Building the next generation of ships and rigs
- The XLEs will be featured in a new Discovery Channel television series, which will show the Group’s energy supply chain, by following Maersk experts and subcontractors as they design and build the next generation of ships and drilling rigs
- Filming started earlier this year and will mainly take place in Denmark, Norway and South Korea, and the series will be broadcast in late 2016
With legs longer than 200 metres, the world’s largest rig towers over Mekjarvik harbour in Norway, ready to take on the sometimes violent weather and waters of the North Sea.
Known as XLEs (extra-large enhanced), the Maersk Interceptor and her sisters are physically imposing and the most advanced jack-up rigs in existence, capable of withstanding and operating reliably and safely in waves of up to almost 30 metres.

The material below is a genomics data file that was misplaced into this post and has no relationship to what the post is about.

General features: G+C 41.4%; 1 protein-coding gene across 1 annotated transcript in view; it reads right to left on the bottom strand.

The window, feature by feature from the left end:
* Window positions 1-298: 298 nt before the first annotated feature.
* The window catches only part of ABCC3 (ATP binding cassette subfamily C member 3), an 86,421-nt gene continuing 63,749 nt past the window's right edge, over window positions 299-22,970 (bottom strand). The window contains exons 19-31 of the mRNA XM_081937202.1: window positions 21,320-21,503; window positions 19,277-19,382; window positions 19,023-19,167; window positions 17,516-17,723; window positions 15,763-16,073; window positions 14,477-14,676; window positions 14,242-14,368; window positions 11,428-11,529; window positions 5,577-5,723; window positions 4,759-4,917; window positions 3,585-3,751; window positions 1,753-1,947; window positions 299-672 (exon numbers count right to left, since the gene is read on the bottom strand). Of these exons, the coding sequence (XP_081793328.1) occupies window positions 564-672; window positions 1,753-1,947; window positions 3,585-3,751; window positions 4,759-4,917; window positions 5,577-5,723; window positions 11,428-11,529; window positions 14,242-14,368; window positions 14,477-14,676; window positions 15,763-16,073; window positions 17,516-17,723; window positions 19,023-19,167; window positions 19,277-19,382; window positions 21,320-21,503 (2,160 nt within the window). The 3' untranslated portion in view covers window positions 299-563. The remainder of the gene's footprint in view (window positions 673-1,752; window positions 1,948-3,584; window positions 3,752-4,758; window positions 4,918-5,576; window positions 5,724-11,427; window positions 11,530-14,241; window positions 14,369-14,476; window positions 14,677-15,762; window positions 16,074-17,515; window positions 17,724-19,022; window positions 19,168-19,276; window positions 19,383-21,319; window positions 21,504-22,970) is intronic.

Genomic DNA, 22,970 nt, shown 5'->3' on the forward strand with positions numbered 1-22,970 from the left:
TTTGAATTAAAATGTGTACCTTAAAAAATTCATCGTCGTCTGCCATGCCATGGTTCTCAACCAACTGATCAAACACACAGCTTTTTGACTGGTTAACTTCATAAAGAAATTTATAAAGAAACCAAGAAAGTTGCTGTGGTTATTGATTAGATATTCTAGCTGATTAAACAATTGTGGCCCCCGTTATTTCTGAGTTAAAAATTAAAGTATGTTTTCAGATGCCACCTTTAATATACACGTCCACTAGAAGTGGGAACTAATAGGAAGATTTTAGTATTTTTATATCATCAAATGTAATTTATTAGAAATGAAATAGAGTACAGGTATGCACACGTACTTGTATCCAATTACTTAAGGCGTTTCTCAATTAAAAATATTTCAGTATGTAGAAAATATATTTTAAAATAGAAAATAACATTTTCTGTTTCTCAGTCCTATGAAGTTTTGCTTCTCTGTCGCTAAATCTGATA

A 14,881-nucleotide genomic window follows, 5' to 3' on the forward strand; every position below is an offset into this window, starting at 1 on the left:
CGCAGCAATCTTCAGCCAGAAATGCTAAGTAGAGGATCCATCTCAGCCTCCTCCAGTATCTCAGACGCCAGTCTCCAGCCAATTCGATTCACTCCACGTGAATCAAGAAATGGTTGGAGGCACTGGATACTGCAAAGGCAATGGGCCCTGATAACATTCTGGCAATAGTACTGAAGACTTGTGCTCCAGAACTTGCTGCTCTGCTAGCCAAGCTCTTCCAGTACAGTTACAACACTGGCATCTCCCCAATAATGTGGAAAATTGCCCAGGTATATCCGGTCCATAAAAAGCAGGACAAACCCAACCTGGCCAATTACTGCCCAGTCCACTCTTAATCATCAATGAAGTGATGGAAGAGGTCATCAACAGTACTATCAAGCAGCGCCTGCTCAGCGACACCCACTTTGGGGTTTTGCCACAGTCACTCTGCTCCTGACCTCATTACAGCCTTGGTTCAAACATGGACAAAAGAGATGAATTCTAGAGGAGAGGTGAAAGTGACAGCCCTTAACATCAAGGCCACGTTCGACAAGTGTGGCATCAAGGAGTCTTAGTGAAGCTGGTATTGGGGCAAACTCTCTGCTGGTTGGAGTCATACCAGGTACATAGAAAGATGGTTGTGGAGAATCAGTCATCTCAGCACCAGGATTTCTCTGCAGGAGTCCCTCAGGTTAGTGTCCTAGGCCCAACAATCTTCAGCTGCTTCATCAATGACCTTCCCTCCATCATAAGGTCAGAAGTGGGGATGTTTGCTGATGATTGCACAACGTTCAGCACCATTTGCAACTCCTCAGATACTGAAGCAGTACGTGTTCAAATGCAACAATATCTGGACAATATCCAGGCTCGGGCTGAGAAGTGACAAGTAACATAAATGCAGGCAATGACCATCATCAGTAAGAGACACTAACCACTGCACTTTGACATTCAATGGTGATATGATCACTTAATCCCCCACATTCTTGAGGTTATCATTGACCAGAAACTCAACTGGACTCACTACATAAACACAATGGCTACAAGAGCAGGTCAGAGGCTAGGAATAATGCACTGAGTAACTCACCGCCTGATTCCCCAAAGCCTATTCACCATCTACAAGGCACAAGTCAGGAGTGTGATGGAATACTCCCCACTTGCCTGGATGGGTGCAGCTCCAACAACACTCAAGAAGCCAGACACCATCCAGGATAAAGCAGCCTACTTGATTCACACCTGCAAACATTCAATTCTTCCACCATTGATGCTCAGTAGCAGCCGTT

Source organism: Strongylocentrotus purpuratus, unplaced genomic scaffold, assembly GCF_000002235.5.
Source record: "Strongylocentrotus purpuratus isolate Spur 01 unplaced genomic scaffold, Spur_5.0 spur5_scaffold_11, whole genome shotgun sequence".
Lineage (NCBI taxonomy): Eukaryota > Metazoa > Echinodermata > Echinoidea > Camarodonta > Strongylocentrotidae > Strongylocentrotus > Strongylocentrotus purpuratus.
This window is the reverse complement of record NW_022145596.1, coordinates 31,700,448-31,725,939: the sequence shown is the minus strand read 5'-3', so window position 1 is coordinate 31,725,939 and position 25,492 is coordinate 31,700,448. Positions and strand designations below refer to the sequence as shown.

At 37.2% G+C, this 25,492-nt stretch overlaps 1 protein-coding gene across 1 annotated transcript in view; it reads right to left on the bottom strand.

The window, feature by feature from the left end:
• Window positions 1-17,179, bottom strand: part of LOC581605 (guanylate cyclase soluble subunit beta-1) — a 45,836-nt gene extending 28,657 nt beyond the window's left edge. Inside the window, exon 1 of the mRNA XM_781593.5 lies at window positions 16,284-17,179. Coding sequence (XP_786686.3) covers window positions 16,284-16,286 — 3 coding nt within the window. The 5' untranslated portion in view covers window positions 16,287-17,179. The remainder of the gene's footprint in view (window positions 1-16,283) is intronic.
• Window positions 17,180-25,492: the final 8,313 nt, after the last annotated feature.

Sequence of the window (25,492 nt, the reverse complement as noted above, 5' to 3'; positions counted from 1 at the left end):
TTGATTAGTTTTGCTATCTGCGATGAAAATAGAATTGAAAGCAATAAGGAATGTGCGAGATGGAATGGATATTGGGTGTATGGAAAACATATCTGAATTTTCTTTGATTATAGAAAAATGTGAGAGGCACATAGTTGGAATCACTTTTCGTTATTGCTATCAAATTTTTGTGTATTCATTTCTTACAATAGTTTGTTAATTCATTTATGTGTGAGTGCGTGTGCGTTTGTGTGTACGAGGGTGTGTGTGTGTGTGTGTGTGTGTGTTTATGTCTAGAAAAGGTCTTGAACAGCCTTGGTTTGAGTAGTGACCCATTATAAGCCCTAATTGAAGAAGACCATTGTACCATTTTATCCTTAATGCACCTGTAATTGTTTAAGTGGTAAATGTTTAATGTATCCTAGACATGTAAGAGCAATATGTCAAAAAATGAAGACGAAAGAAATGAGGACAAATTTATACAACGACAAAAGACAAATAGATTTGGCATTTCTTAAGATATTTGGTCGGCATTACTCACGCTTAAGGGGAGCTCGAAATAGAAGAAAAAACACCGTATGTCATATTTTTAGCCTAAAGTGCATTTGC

To build them, and the new drillships in Maersk Drilling’s fleet, designers took the best of what they already had. They then scaled it up in size to match the bigger hardware, installed measures to improve efficiency, and introduced a pro-active hiring policy to ensure crews were up to speed from the first day of operations.
In the first half of 2015, four of the five newbuilds that were already in service operated more than 96% of the time, with the Maersk Viking drillship hitting 99.6% operational time. Chief Commercial Officer Ana Zambelli says advanced equipment that has been proven to be efficient and reliable has helped Maersk Drilling to win contracts while the markets are tough, and put it in a good position to take advantage of any upturn.
“It’s very satisfying to have an idea and then see it through to the point where it’s working so well”, says Chief Technology Officer Frederik Smidth. “It’s an engineer’s dream scenario”.
The Viking Team
The Maersk Viking drillship started operations in the Gulf of Mexico last year, for ExxonMobil on its Julia project.